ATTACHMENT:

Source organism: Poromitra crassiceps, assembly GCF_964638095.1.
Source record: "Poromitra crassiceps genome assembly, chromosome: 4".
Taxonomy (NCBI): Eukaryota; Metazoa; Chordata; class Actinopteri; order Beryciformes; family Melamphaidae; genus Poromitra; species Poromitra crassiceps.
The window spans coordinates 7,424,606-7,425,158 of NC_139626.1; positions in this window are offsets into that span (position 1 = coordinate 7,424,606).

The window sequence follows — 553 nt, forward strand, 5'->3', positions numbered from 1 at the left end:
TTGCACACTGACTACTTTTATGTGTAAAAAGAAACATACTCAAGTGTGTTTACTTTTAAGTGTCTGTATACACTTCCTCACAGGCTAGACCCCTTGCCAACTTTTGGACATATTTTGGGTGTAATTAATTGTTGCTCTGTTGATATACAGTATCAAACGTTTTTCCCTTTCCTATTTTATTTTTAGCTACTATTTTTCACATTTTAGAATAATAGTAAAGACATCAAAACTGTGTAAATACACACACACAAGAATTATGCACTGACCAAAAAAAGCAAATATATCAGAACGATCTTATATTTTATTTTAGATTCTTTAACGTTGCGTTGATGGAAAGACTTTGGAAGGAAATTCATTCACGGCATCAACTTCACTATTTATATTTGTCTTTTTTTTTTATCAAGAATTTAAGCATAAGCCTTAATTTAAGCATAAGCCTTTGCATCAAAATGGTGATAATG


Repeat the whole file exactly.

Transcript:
Source organism: Poromitra crassiceps, assembly GCF_964638095.1.
Source record: "Poromitra crassiceps genome assembly, chromosome: 4".
Taxonomy (NCBI): Eukaryota; Metazoa; Chordata; class Actinopteri; order Beryciformes; family Melamphaidae; genus Poromitra; species Poromitra crassiceps.
The window spans coordinates 7,424,606-7,425,158 of NC_139626.1; positions in this window are offsets into that span (position 1 = coordinate 7,424,606).

The window sequence follows — 553 nt, forward strand, 5'->3', positions numbered from 1 at the left end:
TTGCACACTGACTACTTTTATGTGTAAAAAGAAACATACTCAAGTGTGTTTACTTTTAAGTGTCTGTATACACTTCCTCACAGGCTAGACCCCTTGCCAACTTTTGGACATATTTTGGGTGTAATTAATTGTTGCTCTGTTGATATACAGTATCAAACGTTTTTCCCTTTCCTATTTTATTTTTAGCTACTATTTTTCACATTTTAGAATAATAGTAAAGACATCAAAACTGTGTAAATACACACACACAAGAATTATGCACTGACCAAAAAAAGCAAATATATCAGAACGATCTTATATTTTATTTTAGATTCTTTAACGTTGCGTTGATGGAAAGACTTTGGAAGGAAATTCATTCACGGCATCAACTTCACTATTTATATTTGTCTTTTTTTTTTATCAAGAATTTAAGCATAAGCCTTAATTTAAGCATAAGCCTTTGCATCAAAATGGTGATAATG